SZA | photo by Cameron Pollack for WXPN

Every month, noted song expert K. Ross Hoffman presents Now Hear This, a sampling of fresh specimens for your consideration.

Ciao!! Now Hear This is coming to you this month one week later than regularly programmed, due to your faithful correspondent’s international travel schedule: I recently spent ten days in Sicily, where I got to experience firsthand the pleasures of a record-setting heatwave fondly dubbed “Lucifer.” Trips abroad always afford an interesting lens on pop music – you never know quite what you’ll get when you flip on a radio. The Italian pop I encountered seemed generally jaunty and decidedly dorky, featuring a surprising amount of accordion. The DJs were effusive and highly entertaining, speaking faster than I could probably follow even if I did know any Italian. I heard “Young Folks” and noname (the latter playing in a shop.) I heard one DJ leapfrog from The Beatles to Run-DMC to Empire of the Sun; rambling excitedly over the introduction to each song. The only current American pop number I heard in multiple places while in Italy was Calvin Harris’ “Feels” (ft. Pharrell, Katy Perry and Big Sean), a supposedly “summery” song that I guess I support more in theory than in practice.

Back ‘round these parts, we’ve been in a relatively leisurely, moderate mode, release-schedule-wise: the calm before the back-to-school storm of crowded early-Autumn release weeks, each studded with several marquee titles from “prestige” indie-sphere acts. Which isn’t to say there’s been nothing worth hearing. If pop has a season, summer is it, and this one has not disappointed, even without any true major-league blockbusters to speak of (those tend to come out around the end of the year anyhow.) Most of the column below is devoted to big-P Pop and adjacent sectors, broadly defined. Which, more than writing about most other sorts of music, tends to mean a lot of thinking about the people involved, and what their music says about them. With September fast on the horizon, there’ll be plenty of time for (ostensibly) higher-brow fare in the weeks to come. As for now, I haven’t even gotten around to hearing – for instance – the Arcade Fire, Grizzly Bear or Broken Social Scene albums. I was busy thinking ‘bout “Boys.”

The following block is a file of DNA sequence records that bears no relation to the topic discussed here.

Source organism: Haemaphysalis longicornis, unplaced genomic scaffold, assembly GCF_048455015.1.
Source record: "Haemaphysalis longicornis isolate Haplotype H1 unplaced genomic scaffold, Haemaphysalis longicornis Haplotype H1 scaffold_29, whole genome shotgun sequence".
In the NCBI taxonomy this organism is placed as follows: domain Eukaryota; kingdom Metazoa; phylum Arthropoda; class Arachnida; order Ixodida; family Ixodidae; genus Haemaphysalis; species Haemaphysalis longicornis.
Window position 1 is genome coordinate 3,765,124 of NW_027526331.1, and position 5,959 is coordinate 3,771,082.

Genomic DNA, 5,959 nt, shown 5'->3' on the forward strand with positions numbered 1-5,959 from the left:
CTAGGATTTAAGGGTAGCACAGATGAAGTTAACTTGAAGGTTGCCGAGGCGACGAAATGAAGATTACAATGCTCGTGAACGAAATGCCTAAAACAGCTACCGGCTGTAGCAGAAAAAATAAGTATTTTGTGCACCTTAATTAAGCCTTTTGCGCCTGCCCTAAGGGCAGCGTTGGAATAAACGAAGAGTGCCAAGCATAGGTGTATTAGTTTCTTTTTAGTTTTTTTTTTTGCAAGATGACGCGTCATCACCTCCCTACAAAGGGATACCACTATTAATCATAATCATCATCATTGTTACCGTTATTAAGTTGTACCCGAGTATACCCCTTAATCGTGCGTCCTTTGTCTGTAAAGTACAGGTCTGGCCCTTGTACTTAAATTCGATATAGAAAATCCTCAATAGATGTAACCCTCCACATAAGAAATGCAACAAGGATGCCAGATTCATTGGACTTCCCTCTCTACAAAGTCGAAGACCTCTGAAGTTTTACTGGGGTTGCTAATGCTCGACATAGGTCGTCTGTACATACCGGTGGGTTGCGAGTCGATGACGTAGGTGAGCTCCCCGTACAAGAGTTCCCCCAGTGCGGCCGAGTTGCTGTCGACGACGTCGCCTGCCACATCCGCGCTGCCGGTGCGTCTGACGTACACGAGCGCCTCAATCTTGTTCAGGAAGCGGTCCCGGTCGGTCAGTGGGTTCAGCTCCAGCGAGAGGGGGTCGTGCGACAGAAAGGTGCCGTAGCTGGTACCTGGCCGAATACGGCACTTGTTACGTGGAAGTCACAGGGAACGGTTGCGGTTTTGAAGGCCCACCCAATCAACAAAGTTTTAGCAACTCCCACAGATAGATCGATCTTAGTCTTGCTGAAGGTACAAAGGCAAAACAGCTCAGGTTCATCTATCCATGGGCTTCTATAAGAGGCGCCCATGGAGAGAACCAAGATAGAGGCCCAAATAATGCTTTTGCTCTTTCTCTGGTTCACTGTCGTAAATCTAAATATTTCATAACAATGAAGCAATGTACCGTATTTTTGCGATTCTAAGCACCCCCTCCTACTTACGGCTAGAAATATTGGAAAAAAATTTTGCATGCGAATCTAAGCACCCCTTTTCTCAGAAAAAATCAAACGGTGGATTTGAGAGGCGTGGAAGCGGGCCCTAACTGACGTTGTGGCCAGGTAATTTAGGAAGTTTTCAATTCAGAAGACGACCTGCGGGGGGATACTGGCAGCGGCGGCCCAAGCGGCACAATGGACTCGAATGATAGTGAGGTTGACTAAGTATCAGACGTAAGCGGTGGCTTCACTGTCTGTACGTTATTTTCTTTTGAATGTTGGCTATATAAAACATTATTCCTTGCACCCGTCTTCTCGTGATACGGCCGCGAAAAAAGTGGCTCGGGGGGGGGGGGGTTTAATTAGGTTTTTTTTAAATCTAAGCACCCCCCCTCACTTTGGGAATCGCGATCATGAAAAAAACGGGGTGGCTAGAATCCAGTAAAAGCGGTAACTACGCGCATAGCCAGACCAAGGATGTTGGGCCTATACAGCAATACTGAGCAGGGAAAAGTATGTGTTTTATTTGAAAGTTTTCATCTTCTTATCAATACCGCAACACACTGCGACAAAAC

Stream all the tunes in one go via this handy-dandy Spotify playlist (which also contains all the music featured in previous months, plus a few bonus selections):

1. Lana Del Rey – “Get Free”


Lana Del Rey’s oeuvre is so thoroughly, satisfyingly steeped in performance and myth-making that we’re unaccustomed to even imagining her songs as possibly personal, autobiographical reflections of the actual Lizzy Grant. But that doesn’t mean she’s not in there, somewhere. And just as her 2012 début offered a fascinating glimpse of the person behind the persona in its final track, “This is What Makes Us Girls,” – a heartbreaking, vividly memoiristic portrait of Grant’s teenage years in Lake Placid – the final moments of her latest opus – which revisits her first album’s cinematically lush, beat-infused soundscape, and finds her newly, sometimes awkwardly acknowledging the world outside her tearstained Hollywood fantasy – flirt with pulling back the curtain entirely.

Lust For Life opens, magnificently, with “Love,” which may be the most paradigmatically Lana Del Rey song in her entire catalog – it’s certainly among the very best. It closes, an extravagant sixteen tracks later, with this uncharacteristically rose-tinted “modern manifesto,” which outright declares itself to be a “reveal of [her] heart.” Like so much of her work, it conveys much of its intent via interpolations and references. Most notably, there’s the verses’ harmonic resemblance to Radiohead’s “Creep,” which feels too conspicuous not to be intentional – although, they’re just chords… – and carries a certain ironic, thematic resonance. Then there’s the chorus’s script-flipping of both Neil Young’s “Hey Hey My My” and, tellingly, Lana’s own “Ride.” While it might all sound dreamy, the lyric presents an unambiguously clear-eyed rejection of illusion (“no more chasin’ rainbows”) as well as the toxic influence of an unspecified “someone” who might, as well, be her long-faithful muse, melancholy – and a newfound commitment to self-determination and, well, happiness.

2. Kesha – “Boogie Feet”


And on the topic of liberation… The biggest pop-world story in recent weeks has been Kesha Sebert’s full and triumphant return to action, following years of professional limbo precipitated by her legal battles with her former producer and alleged abuser Dr. Luke (to whom, distressingly, she remains contractually bound.) Vividly making up for lost time, Rainbow – the erstwhile pop trendsetter and deceptively savvy songwriter’s first full-length in five years – accomplishes a great many things across its 14 tracks, even if a cohesive album experience is not necessarily one of those things.

But however legitimately inspirational her righteously compassionate calling-card power ballad (“Praying”); however nasty-funky her Dap Kings-abetted femmepowerment anthem (“Woman”); however nimbly-navigated her nods to her Nashville roots, the album’s broad stylistic panorama would ring a tad hollow were Kesha to feign amnesia regarding the brilliantly gonzo, goofball swagger that made her such a notorious, compelling figure in the first place. After so much striving and struggling to get free (artistically and spiritually, if not quite legally), isn’t she at least gonna party like the rock star she’s always been?